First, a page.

Medical Good-Faith Provisions Act
S. B. 165 – Senator Jim Marleau
The Michigan House of Representatives unanimously approved (108-0) S.B. 165 on May 22, 2013. The House Health Policy Committee had unanimously reported a slightly amended version of the bill on May 14, 2013. Because of the changes made by the House, the Senate concurred in the House version on May 29, 2013, by a 36-0 vote. The bill was signed by Gov. Snyder on June 11, 2013, making the Medical Good-Faith Provisions Act Public Act 57 of 2013.
The Michigan Senate initially approved S.B. 165 by a unanimous 36-0 on April 9, 2013.
S. B. 165 was introduced on February 7, 2013 and was referred to the Senate Committee on Health Policy. On March 14, 2013, a susbstitute version of the bill was offered by the bill sponsor, Sen. Marleau, to replace the "medical futility" terminology with specific references to "life-sustaining treatment." Both prolife medical ethicists and advocates for vulnerable patients endorsed the clarity that this new language offered to bill. By a unanimous vote, the amended bill was reported favorably to the full Senate.
"Medical futility policy" would mean a policy that encourages or allows a health facility or agency employee, or other health care professional to withhold or discontinue medical treatment or care for a patient or resident based on medical futility. "Medical futility" would mean a judgment that further medical treatment of a patient or resident would have no useful result.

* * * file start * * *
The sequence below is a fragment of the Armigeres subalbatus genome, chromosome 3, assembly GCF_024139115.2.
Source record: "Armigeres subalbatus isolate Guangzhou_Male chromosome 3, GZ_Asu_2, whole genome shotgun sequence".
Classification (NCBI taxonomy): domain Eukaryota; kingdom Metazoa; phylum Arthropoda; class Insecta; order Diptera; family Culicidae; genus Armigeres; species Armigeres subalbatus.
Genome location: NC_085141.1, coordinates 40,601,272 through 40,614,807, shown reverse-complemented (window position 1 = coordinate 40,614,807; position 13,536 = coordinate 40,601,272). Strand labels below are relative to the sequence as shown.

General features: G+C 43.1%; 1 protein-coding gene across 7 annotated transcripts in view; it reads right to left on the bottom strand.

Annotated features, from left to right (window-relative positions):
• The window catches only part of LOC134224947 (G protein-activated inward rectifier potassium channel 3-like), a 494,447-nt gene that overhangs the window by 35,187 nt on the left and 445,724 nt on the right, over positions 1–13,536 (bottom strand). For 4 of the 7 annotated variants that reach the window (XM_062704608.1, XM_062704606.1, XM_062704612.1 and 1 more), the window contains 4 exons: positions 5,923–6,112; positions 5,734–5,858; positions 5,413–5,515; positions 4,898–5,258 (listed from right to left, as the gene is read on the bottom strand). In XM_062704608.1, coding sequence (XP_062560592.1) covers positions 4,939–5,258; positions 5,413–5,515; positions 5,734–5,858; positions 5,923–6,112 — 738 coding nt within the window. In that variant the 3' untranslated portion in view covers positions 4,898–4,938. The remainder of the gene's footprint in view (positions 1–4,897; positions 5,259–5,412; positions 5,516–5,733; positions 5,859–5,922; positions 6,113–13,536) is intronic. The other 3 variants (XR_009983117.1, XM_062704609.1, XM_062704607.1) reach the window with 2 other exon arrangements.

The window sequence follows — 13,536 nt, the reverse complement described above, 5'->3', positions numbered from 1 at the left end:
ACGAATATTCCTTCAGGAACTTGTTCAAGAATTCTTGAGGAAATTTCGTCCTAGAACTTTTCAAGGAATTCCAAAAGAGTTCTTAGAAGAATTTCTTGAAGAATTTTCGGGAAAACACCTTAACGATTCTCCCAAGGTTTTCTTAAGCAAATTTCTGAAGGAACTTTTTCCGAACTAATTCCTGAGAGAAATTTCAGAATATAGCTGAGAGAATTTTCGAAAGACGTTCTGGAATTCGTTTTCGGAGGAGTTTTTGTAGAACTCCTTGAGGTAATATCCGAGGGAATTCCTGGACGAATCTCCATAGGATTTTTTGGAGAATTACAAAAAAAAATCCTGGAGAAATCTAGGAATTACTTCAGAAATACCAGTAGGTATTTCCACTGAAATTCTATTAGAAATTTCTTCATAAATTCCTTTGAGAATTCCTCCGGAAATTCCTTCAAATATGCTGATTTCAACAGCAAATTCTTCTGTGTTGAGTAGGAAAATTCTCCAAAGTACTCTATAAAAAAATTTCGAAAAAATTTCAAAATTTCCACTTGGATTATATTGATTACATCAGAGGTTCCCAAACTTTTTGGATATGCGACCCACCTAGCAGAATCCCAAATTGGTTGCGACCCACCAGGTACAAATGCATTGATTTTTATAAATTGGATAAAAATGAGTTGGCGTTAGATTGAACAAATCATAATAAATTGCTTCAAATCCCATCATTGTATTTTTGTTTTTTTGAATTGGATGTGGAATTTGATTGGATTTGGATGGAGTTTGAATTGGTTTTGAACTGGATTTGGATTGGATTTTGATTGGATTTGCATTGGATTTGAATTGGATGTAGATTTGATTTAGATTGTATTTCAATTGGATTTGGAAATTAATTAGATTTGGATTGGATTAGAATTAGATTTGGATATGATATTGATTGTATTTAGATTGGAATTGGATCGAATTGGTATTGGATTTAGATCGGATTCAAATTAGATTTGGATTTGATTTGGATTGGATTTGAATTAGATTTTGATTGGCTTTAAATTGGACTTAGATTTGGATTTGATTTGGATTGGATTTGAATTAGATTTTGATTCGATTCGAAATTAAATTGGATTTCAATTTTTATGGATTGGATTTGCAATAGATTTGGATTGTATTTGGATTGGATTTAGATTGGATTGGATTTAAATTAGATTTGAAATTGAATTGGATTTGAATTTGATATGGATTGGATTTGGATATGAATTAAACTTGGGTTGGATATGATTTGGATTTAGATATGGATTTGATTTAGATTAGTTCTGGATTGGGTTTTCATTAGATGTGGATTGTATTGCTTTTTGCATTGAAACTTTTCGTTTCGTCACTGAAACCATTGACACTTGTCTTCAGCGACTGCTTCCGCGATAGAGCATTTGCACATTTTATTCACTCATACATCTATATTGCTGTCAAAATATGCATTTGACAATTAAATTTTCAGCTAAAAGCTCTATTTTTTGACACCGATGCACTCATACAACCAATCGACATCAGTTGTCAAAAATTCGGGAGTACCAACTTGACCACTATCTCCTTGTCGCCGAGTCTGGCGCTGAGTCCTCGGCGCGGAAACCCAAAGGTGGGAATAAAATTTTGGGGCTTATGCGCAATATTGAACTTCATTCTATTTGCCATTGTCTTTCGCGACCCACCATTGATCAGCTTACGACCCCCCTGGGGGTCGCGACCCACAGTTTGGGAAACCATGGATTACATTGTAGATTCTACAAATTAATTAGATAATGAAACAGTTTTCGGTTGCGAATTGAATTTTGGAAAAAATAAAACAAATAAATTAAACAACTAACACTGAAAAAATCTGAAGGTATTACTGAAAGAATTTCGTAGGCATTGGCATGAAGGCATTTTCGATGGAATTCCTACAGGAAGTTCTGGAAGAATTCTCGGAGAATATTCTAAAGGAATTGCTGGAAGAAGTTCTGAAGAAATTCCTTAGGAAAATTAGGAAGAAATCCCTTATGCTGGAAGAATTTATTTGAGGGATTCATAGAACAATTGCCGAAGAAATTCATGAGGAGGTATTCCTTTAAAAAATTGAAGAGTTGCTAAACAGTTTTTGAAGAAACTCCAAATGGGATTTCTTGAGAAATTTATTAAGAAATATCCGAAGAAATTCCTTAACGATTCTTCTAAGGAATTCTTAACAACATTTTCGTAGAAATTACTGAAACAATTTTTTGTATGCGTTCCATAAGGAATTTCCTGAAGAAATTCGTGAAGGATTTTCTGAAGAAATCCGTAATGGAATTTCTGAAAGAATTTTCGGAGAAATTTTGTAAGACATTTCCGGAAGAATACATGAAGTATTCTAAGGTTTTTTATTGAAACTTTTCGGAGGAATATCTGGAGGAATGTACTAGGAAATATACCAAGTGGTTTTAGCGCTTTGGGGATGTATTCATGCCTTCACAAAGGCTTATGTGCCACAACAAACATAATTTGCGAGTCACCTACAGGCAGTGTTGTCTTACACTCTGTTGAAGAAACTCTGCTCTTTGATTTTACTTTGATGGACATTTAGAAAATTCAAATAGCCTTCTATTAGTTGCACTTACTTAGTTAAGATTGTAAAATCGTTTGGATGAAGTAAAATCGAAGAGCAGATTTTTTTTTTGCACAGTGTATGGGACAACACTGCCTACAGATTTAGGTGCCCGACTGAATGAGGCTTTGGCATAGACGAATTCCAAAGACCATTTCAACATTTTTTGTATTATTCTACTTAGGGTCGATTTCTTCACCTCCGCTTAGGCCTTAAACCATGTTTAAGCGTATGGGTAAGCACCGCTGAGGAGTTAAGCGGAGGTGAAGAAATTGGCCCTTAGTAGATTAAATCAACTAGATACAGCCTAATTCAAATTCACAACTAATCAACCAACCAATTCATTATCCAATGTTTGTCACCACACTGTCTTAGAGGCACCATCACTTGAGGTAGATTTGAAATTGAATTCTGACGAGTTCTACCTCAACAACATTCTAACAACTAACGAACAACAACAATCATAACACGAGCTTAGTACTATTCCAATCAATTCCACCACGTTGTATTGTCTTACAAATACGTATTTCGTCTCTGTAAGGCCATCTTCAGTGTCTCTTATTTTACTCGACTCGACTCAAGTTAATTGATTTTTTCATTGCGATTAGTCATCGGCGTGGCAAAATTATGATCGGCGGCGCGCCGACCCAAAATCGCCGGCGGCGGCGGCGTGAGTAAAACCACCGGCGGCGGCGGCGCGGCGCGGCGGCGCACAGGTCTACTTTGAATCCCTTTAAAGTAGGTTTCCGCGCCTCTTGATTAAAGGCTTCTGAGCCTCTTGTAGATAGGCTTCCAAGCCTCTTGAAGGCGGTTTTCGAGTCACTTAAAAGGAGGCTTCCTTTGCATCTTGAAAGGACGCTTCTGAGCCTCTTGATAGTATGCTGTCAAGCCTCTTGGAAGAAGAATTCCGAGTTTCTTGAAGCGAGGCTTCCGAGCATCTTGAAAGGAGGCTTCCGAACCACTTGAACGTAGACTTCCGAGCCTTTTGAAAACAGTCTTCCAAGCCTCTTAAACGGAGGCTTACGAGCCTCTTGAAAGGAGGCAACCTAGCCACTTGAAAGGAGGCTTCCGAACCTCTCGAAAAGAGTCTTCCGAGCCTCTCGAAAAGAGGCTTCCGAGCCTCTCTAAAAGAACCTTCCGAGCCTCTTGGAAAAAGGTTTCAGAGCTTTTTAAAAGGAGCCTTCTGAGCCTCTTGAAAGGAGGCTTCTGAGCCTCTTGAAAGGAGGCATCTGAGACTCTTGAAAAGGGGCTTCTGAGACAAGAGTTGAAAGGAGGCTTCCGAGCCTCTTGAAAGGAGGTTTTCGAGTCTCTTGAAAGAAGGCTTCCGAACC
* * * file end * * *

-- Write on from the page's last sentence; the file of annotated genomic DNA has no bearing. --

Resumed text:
This legislation will not prevent a health facility from having a medical futility policy, but it will encourage those health facilities who wish to assert “medical futility” to have a written policy explaining the health facilities' standard for determining medical futility and to allow patients to make an informed decision about which facility to use if they are concerned about possible withholding or withdrawing of treatment.
With increasing frequency, patients are being denied treatment on the basis of that treatment being deemed “futile” by health care facilities or providers. The testimony given in support of this bill came from a family of a disabled daughter who was denied routine treatment on the basis of the treatment being determined to be “futile” because the child has Trisomy 18 (the same condition that Rick Santorum's daughter, Isabella, has).
In some cases, continued interventions are in fact futile, but there have been some cases where a patient was denied beneficial treatment because the doctor decided that it was futile. This bill does not create specific penalties should such a situation occur. But it will compel the hospital to acknowledge that they have a policy, put the policy in writing, and upon request, provide the patient or prospective patient a copy of the policy.